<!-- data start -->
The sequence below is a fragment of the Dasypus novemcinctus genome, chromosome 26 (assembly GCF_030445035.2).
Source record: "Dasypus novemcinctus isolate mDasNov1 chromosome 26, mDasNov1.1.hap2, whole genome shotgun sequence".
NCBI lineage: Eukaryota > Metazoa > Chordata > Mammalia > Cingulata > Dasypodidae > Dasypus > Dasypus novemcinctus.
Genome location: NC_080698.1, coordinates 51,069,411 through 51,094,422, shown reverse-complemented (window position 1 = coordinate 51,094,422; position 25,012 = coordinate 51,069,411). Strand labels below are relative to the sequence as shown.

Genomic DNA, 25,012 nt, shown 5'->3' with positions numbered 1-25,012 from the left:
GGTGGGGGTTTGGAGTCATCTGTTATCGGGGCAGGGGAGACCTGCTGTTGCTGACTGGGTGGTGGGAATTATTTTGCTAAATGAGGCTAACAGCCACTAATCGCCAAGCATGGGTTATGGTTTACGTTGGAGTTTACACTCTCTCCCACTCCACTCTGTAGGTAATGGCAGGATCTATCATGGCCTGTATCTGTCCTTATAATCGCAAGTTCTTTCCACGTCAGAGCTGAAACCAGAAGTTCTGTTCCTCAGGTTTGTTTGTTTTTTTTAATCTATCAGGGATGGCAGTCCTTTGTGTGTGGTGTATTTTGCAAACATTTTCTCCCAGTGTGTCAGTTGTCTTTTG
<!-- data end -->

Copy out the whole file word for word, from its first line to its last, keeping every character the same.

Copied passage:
The sequence below is a fragment of the Dasypus novemcinctus genome, chromosome 26 (assembly GCF_030445035.2).
Source record: "Dasypus novemcinctus isolate mDasNov1 chromosome 26, mDasNov1.1.hap2, whole genome shotgun sequence".
NCBI lineage: Eukaryota > Metazoa > Chordata > Mammalia > Cingulata > Dasypodidae > Dasypus > Dasypus novemcinctus.
Genome location: NC_080698.1, coordinates 51,069,411 through 51,094,422, shown reverse-complemented (window position 1 = coordinate 51,094,422; position 25,012 = coordinate 51,069,411). Strand labels below are relative to the sequence as shown.

Genomic DNA, 25,012 nt, shown 5'->3' with positions numbered 1-25,012 from the left:
GGTGGGGGTTTGGAGTCATCTGTTATCGGGGCAGGGGAGACCTGCTGTTGCTGACTGGGTGGTGGGAATTATTTTGCTAAATGAGGCTAACAGCCACTAATCGCCAAGCATGGGTTATGGTTTACGTTGGAGTTTACACTCTCTCCCACTCCACTCTGTAGGTAATGGCAGGATCTATCATGGCCTGTATCTGTCCTTATAATCGCAAGTTCTTTCCACGTCAGAGCTGAAACCAGAAGTTCTGTTCCTCAGGTTTGTTTGTTTTTTTTAATCTATCAGGGATGGCAGTCCTTTGTGTGTGGTGTATTTTGCAAACATTTTCTCCCAGTGTGTCAGTTGTCTTTTG